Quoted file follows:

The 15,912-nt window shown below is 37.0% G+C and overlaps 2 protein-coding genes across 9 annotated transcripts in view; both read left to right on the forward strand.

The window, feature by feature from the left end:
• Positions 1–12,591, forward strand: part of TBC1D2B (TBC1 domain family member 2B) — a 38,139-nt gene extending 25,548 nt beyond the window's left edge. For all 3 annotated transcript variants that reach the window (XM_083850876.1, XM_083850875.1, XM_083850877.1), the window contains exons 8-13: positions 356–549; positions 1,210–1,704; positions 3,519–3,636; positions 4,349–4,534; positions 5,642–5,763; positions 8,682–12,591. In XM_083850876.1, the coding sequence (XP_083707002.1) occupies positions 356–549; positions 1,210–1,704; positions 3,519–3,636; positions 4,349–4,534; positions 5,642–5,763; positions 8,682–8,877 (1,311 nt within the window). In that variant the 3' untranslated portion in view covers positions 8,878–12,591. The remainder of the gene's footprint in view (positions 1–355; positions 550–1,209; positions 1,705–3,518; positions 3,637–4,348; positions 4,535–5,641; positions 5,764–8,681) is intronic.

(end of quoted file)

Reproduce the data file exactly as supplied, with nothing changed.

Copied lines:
The 15,912-nt window shown below is 37.0% G+C and overlaps 2 protein-coding genes across 9 annotated transcripts in view; both read left to right on the forward strand.

The window, feature by feature from the left end:
• Positions 1–12,591, forward strand: part of TBC1D2B (TBC1 domain family member 2B) — a 38,139-nt gene extending 25,548 nt beyond the window's left edge. For all 3 annotated transcript variants that reach the window (XM_083850876.1, XM_083850875.1, XM_083850877.1), the window contains exons 8-13: positions 356–549; positions 1,210–1,704; positions 3,519–3,636; positions 4,349–4,534; positions 5,642–5,763; positions 8,682–12,591. In XM_083850876.1, the coding sequence (XP_083707002.1) occupies positions 356–549; positions 1,210–1,704; positions 3,519–3,636; positions 4,349–4,534; positions 5,642–5,763; positions 8,682–8,877 (1,311 nt within the window). In that variant the 3' untranslated portion in view covers positions 8,878–12,591. The remainder of the gene's footprint in view (positions 1–355; positions 550–1,209; positions 1,705–3,518; positions 3,637–4,348; positions 4,535–5,641; positions 5,764–8,681) is intronic.